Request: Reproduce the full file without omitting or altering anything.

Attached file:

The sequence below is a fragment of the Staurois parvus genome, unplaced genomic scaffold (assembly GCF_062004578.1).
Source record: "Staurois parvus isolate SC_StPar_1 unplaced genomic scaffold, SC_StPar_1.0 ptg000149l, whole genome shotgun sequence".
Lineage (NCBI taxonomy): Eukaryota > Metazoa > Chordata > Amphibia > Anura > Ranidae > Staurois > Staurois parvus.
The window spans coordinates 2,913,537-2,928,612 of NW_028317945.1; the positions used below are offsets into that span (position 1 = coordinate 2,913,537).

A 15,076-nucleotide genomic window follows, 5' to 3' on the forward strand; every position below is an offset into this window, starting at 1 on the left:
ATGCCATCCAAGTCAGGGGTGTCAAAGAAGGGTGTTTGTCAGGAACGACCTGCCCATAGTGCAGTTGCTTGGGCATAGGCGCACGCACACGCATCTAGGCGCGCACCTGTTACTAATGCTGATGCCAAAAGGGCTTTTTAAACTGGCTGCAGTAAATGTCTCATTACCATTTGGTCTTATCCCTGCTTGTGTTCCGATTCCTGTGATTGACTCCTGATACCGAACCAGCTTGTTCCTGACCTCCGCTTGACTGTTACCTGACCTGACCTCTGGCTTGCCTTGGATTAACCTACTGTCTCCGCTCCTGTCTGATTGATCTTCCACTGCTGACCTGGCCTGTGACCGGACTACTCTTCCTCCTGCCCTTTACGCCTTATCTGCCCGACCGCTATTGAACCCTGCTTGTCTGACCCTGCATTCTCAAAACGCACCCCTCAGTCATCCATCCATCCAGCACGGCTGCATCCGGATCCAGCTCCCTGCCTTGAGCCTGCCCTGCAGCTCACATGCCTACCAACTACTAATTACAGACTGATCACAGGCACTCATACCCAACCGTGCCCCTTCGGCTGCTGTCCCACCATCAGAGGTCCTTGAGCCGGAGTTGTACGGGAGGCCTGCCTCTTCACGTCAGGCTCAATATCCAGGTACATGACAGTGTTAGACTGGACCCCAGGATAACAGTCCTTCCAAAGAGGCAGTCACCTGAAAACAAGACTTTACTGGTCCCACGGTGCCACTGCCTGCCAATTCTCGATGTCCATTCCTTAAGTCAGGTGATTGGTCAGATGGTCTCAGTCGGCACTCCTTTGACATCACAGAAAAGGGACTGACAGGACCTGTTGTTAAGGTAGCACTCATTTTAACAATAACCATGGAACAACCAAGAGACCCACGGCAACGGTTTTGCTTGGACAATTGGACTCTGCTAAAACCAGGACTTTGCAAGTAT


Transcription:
The sequence below is a fragment of the Staurois parvus genome, unplaced genomic scaffold (assembly GCF_062004578.1).
Source record: "Staurois parvus isolate SC_StPar_1 unplaced genomic scaffold, SC_StPar_1.0 ptg000149l, whole genome shotgun sequence".
Lineage (NCBI taxonomy): Eukaryota > Metazoa > Chordata > Amphibia > Anura > Ranidae > Staurois > Staurois parvus.
The window spans coordinates 2,913,537-2,928,612 of NW_028317945.1; the positions used below are offsets into that span (position 1 = coordinate 2,913,537).

A 15,076-nucleotide genomic window follows, 5' to 3' on the forward strand; every position below is an offset into this window, starting at 1 on the left:
ATGCCATCCAAGTCAGGGGTGTCAAAGAAGGGTGTTTGTCAGGAACGACCTGCCCATAGTGCAGTTGCTTGGGCATAGGCGCACGCACACGCATCTAGGCGCGCACCTGTTACTAATGCTGATGCCAAAAGGGCTTTTTAAACTGGCTGCAGTAAATGTCTCATTACCATTTGGTCTTATCCCTGCTTGTGTTCCGATTCCTGTGATTGACTCCTGATACCGAACCAGCTTGTTCCTGACCTCCGCTTGACTGTTACCTGACCTGACCTCTGGCTTGCCTTGGATTAACCTACTGTCTCCGCTCCTGTCTGATTGATCTTCCACTGCTGACCTGGCCTGTGACCGGACTACTCTTCCTCCTGCCCTTTACGCCTTATCTGCCCGACCGCTATTGAACCCTGCTTGTCTGACCCTGCATTCTCAAAACGCACCCCTCAGTCATCCATCCATCCAGCACGGCTGCATCCGGATCCAGCTCCCTGCCTTGAGCCTGCCCTGCAGCTCACATGCCTACCAACTACTAATTACAGACTGATCACAGGCACTCATACCCAACCGTGCCCCTTCGGCTGCTGTCCCACCATCAGAGGTCCTTGAGCCGGAGTTGTACGGGAGGCCTGCCTCTTCACGTCAGGCTCAATATCCAGGTACATGACAGTGTTAGACTGGACCCCAGGATAACAGTCCTTCCAAAGAGGCAGTCACCTGAAAACAAGACTTTACTGGTCCCACGGTGCCACTGCCTGCCAATTCTCGATGTCCATTCCTTAAGTCAGGTGATTGGTCAGATGGTCTCAGTCGGCACTCCTTTGACATCACAGAAAAGGGACTGACAGGACCTGTTGTTAAGGTAGCACTCATTTTAACAATAACCATGGAACAACCAAGAGACCCACGGCAACGGTTTTGCTTGGACAATTGGACTCTGCTAAAACCAGGACTTTGCAAGTAT